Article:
If you’re a small business you’ve probably come across the term ‘omnichannel’ whilst building your business strategy. Even if you haven’t, you’re likely already implementing it.
According to research from online marketplace OnBuy, 57% of Londoners are willing to spend more for sustainable clothing and the number is steady rising as consumers become increasingly switched on to environmental and ethical concerns.
What is sustainable fashion?At its core, the idea behind sustainable fashion is to make sure the global textile industry is more ‘green’ and ‘ethical’, by making sure it doesn’t take away more than it gives back.
The main focus for sustainability is, of course, the environment, and ensuring the fashion industry isn’t causing lasting damage to our eco-system.
However, it’s not just about the environmental impact, improving working conditions in the textile industry is also a vital part of sustainable fashion. Making sure everyone in the supply chain has a safe-working environment and receives reasonable pay should be paramount for textile companies.
The importance of sustainability in the fashion industryThe fashion industry accounts for roughly 10% of global carbon emissions. That’s more than all international flights and maritime shipping combined.
On top of this 20% of industrial water pollution worldwide is connected to the garment industry. The United Nations Environment Programme (UNEP) estimates it takes 3,781 litres of water to grow, dye, and process the cotton for a single pair of jeans.
The fashion industry’s impact on the environment has been exacerbated by the prevalence of fast fashion, with the market being flooded by a dizzying number of low-cost garments every week. It’s estimated that somewhere between 80 and 100 billion pieces of clothing are now produced each year, double that of 2000.
The incredibly fast turnover of the fashion industry is not only taking its toll on the environment but is having a major economic impact as well, with a reported $500 billion lost each year due to clothing that is barely worn, not donated, recycled, or ends up in a landfill.
Sourcing sustainable items for your online storeFortunately anyone looking to make their store more ethical and eco-friendly will find it easier than ever in 2020 as an increasing number of brands seek to pick up the torch of sustainability.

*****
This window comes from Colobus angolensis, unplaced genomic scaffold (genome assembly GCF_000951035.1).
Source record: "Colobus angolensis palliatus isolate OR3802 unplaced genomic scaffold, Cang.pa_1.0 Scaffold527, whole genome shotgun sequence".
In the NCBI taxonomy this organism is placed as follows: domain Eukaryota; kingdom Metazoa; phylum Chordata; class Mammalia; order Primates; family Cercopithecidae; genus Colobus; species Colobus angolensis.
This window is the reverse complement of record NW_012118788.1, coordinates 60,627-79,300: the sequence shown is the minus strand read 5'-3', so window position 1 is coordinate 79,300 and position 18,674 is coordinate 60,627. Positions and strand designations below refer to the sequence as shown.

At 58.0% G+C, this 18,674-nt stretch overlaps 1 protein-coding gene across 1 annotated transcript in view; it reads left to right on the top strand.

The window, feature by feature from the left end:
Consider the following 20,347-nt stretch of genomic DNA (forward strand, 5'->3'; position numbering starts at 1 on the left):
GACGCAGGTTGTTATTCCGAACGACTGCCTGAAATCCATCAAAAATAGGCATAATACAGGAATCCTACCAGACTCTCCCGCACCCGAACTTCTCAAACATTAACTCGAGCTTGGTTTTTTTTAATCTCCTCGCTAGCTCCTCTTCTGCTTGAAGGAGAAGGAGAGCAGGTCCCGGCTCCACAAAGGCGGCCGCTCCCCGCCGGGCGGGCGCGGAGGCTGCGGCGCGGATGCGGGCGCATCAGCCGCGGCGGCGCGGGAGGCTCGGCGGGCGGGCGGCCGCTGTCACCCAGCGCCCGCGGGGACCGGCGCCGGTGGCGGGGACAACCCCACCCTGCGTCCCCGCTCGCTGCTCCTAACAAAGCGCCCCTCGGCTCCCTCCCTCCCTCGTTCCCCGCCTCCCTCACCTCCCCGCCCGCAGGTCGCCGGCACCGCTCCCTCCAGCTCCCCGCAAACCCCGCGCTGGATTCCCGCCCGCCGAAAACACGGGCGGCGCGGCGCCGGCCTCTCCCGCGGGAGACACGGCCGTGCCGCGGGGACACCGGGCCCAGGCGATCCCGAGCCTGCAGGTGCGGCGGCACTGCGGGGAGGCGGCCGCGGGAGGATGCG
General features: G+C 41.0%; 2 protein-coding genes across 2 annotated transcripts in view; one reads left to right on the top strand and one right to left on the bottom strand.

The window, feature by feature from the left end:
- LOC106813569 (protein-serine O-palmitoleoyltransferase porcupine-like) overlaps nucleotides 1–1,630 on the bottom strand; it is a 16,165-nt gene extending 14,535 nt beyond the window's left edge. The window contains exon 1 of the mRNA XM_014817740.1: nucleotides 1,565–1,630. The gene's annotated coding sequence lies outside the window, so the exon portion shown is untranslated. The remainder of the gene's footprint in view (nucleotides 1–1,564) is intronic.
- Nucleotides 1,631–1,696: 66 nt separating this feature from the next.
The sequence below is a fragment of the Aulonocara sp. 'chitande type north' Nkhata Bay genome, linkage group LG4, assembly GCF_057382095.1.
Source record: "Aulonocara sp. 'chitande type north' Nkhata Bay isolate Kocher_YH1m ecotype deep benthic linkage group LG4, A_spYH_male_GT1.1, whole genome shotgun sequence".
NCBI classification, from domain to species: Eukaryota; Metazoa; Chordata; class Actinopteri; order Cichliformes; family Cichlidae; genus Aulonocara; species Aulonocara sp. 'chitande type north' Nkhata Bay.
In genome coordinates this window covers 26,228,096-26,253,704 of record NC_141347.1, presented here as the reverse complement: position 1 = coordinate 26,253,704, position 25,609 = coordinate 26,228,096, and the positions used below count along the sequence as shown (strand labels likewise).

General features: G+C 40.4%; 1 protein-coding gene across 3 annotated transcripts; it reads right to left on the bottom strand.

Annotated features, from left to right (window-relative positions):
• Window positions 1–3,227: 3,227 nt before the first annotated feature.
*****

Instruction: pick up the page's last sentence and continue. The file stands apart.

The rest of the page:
That being said, brands seeking to make fashion more sustainable are still in the minority and you will need to be vigilant in ensuring they actually practice what they preach.
Attending trade shows which specialise in sustainable clothing is a great way to make contact with brands which share an ethical approach to fashion and uncover possible options for stocking your online store.
If your store designs and produces its own clothing line then you can look at how you are sourcing your fabrics and shop around if you feel your current supplier doesn’t meet your personal standard for sustainability.
Remember that sustainable fashion is not about chasing the latest fads, your products will be worn for a long time so it’s sensible for your items to reflect classic and timeless styles that you customers will be comfortable wearing for more than a single season.
Marketing your sustainable fashion storeWhen it comes to marketing you sustainable fashion store don’t bury the lead, your eco-credentials and ethics are one of your biggest selling points so be sure to emphasise them as much as possible (without being too overbearing!).
<35s are generally more switched on about sustainability so these will likely be your primary target audience which it comes to marketing.
Subsequently, promote your store on the social media channels like Instagram and TikTok, and make liberal use of hashtags such as #ethicalfashion and #fairtradefashion.
Finally, academic research suggests there are major gender stereotypes when it comes to sustainable clothing, with a ‘prevalent association between green behaviour and femininity’, suggesting you will need to make a more conscious effort to promote a gender neutral bias in your marketing if you want to appeal to the broadest possible market.
Sustainable shippingThe final leg of a product’s journey to the customer is also important to consider in terms of sustainability.
While some couriers are starting to offer eco-friendly delivery options, this is still in its infancy and sometime you’ll have no choice but to use traditional services to ensure your customers receive their items in a timely manner.
In this case you may want to think about exploring carbon offsetting, potentially offering the option for customers to pay a little more for delivery to compensate for any delivery emissions.
You also need to pay attention to the packaging you’ll be shipping your products in. Items arriving in a mountain of plastic and bubble wrap are certainty going to undermine your message of sustainability.
Ideally you want to cut down on the total packaging, but failing this look to use recyclable packaging wherever possible.
Sustainable fashion is more than a passing trend or fad, and stores embracing the idea now will be well positioned once the concept goes truly mainstream.
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